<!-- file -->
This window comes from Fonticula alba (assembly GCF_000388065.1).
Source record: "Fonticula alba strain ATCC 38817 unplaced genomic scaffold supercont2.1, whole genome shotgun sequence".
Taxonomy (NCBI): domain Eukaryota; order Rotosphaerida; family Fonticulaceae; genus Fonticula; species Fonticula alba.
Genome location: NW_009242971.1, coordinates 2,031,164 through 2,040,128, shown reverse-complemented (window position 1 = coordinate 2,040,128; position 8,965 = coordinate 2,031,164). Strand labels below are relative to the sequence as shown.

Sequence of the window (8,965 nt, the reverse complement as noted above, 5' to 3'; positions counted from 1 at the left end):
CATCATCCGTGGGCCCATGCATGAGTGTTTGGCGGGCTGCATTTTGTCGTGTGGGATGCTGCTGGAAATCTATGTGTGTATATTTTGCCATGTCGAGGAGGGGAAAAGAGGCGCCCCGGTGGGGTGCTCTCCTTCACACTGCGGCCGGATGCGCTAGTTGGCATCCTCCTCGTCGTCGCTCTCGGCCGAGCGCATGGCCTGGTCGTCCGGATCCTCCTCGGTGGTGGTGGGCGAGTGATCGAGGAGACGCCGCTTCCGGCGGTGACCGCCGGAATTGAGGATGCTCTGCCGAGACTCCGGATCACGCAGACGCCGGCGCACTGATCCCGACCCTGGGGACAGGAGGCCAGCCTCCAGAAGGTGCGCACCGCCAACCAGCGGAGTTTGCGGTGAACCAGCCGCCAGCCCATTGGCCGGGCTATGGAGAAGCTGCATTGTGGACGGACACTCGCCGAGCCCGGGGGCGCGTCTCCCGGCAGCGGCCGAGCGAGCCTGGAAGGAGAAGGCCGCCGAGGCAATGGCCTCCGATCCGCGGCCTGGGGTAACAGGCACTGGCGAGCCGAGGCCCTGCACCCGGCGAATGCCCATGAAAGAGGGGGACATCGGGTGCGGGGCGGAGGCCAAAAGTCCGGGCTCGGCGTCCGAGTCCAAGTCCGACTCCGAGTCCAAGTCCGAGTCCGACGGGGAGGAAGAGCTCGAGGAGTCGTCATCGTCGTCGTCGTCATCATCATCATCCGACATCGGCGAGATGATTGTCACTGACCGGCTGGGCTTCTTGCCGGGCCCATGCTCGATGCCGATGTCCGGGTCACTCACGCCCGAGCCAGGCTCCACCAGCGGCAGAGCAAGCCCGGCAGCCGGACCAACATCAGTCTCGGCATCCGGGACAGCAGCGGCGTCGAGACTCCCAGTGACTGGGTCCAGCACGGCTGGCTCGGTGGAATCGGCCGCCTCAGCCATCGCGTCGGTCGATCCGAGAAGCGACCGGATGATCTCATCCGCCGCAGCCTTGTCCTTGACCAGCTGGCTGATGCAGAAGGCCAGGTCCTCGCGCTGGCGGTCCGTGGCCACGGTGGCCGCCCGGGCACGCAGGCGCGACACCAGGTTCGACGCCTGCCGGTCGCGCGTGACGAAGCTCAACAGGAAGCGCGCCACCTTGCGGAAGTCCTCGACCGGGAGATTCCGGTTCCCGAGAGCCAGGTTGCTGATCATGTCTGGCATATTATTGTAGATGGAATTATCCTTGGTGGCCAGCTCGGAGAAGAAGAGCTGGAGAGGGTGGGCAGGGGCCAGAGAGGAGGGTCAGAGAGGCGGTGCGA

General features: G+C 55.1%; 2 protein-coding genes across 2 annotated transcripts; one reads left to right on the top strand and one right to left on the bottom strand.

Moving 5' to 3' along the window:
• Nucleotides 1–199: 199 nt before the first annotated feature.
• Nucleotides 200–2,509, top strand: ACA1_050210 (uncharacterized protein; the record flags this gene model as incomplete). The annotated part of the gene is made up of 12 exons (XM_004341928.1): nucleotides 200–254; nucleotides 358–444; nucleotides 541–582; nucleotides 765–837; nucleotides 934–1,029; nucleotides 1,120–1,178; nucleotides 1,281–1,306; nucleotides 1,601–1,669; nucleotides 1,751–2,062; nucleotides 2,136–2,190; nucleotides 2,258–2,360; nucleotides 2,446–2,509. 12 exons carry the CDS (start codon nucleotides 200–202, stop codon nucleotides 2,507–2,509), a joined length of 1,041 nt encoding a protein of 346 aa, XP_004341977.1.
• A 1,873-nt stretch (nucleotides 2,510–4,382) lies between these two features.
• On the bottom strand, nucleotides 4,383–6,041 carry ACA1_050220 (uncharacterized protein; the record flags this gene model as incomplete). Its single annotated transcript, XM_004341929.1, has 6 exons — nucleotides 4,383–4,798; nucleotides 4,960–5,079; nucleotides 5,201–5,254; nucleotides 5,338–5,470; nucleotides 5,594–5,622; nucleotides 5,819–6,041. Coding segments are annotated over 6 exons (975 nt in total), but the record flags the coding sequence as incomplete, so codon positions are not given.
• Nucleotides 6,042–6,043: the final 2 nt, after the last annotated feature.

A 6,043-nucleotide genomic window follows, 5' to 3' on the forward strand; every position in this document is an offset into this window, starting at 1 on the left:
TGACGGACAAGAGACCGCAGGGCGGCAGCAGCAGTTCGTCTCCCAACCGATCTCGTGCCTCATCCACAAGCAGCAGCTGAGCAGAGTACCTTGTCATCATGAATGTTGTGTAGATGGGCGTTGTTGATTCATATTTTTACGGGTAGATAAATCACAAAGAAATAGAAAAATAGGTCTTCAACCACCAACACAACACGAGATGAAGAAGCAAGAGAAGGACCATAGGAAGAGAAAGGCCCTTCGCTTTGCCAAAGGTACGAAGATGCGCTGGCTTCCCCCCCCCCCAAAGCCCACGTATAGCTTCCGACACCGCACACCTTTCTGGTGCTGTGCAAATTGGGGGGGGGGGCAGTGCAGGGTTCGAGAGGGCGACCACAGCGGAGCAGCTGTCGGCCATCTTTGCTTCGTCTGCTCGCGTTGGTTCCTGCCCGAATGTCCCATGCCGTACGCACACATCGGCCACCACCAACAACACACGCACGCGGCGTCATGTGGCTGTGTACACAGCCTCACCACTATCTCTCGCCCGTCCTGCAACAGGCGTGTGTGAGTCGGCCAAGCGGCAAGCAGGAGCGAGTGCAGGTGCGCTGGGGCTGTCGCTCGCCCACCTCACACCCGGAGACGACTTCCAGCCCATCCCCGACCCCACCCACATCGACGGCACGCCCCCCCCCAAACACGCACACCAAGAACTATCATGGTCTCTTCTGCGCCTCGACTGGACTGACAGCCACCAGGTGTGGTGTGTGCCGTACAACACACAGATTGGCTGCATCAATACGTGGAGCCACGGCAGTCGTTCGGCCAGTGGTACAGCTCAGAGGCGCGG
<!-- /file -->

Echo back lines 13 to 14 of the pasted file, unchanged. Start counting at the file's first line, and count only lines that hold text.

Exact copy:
• Nucleotides 6,042–6,043: the final 2 nt, after the last annotated feature.

A 6,043-nucleotide genomic window follows, 5' to 3' on the forward strand; every position in this document is an offset into this window, starting at 1 on the left: